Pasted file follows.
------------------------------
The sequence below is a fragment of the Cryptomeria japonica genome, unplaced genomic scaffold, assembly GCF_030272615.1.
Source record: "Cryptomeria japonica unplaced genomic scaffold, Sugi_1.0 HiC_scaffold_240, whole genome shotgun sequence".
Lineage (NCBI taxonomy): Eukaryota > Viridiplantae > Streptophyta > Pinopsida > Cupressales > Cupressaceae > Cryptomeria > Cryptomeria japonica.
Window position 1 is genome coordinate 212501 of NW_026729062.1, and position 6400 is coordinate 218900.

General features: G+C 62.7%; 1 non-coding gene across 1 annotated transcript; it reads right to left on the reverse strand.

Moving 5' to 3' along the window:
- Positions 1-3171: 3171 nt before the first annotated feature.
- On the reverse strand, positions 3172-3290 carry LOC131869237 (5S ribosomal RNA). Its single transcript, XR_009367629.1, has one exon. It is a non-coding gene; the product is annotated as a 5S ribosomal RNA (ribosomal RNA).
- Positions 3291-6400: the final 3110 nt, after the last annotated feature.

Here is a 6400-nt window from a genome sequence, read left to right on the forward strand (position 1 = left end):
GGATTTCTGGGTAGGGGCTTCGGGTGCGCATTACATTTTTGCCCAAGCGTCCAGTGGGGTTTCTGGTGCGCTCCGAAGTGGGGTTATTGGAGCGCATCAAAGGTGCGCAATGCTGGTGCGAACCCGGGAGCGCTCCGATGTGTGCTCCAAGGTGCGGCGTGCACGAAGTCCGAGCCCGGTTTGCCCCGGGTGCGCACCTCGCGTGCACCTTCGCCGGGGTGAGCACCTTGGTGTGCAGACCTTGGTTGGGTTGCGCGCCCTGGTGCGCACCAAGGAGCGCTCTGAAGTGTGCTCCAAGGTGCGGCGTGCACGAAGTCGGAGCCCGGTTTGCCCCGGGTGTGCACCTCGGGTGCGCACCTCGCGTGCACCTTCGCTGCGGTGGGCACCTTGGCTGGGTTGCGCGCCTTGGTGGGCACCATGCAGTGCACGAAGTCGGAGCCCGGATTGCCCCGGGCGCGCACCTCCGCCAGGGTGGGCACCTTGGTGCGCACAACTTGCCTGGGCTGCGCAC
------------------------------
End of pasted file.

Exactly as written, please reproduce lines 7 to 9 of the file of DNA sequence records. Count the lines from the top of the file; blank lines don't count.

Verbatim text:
- Positions 1-3171: 3171 nt before the first annotated feature.
- On the reverse strand, positions 3172-3290 carry LOC131869237 (5S ribosomal RNA). Its single transcript, XR_009367629.1, has one exon. It is a non-coding gene; the product is annotated as a 5S ribosomal RNA (ribosomal RNA).
- Positions 3291-6400: the final 3110 nt, after the last annotated feature.